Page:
6 Signs That You Are Not Meant to Be a Programmer

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Not everyone is cut out to be a programmer. Sure, anyone can learn how to program, but learning how to program is not the same as making a career out of it. In fact, it’s entirely possible to be a talented coder and still be a mismatch for the career. It sounds strange, I know, but it’s truer than you might think.computer science computer science computer science computer science computer science computer science computer science computer science

I spent over a decade earning a degree in computer science and thinking it was the career for me only to realize that it wasn’t — and that’s coming from someone who enjoys the programming workflow and the associated challenges.

There’s more to it than the act of coding. You have to consider the entire picture. If you aren’t completely sure that you’re meant to be a programmer, here are some signs that may point you in the right direction.

Sign #1: You Lack Experimental Creativity

Despite being heavy on the logic, programming is ultimately a creative art. A new program is like a blank canvas and your paintbrushes are your languages, frameworks, libraries, etc. You’re creating something out of nothing and this is a process that hinges on experimental fearlessness.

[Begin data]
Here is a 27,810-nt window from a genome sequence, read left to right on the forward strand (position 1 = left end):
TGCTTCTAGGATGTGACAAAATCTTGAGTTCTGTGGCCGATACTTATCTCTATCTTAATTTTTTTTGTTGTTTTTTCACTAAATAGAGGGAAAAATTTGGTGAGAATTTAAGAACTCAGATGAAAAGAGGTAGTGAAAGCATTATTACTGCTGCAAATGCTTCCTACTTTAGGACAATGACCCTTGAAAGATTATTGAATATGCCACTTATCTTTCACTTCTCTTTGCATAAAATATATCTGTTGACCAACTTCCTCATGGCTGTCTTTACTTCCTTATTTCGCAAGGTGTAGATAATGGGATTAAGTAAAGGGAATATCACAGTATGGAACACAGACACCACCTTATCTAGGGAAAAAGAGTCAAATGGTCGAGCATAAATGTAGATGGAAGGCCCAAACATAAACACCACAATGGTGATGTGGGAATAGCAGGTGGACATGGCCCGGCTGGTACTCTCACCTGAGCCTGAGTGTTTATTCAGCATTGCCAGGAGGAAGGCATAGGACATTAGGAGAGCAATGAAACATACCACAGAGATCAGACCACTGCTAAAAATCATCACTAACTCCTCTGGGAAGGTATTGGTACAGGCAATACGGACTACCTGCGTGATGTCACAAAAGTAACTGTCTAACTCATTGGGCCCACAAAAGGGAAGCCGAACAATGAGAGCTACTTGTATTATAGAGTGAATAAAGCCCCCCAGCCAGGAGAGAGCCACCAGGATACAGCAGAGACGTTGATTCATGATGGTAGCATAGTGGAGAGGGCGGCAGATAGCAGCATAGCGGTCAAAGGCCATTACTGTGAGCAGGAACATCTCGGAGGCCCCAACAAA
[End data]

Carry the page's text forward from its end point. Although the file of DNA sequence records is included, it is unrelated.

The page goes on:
Dogmatic coders will tell you that there’s “one true way” to write good code, but that’s not true at all. Such a statement is as nonsensical as saying there’s only one way to build a house, write a novel, or cook a stew. There are many ways to code software and you should be willing to experiment.

Without natural curiosity, you’ll develop tunnel vision and always approach your coding problems from the same angle. At that point, programming becomes rote work and loses much of what makes it rewarding in the first place.

Sign #2: You Are Not Self-Driven

All good programmers need to be self-driven and there’s no way around this. When you strip away all of the extraneous details, programming is fundamentally repetitive. If you have no personal stake or ambition in the code you write, then you’re just going to be miserable.

This is true of any creative endeavor (and no matter what anyone says, programming iscreative). Your motivation to write code has to come from within. You have to love the act of coding just as much as the potential for walking away with a final product. If you don’t love the process, you’ll never reach the product.

If you wake up in the morning and you don’t feel a burning desire to work on your project, perhaps programming is not the right outlet for you.

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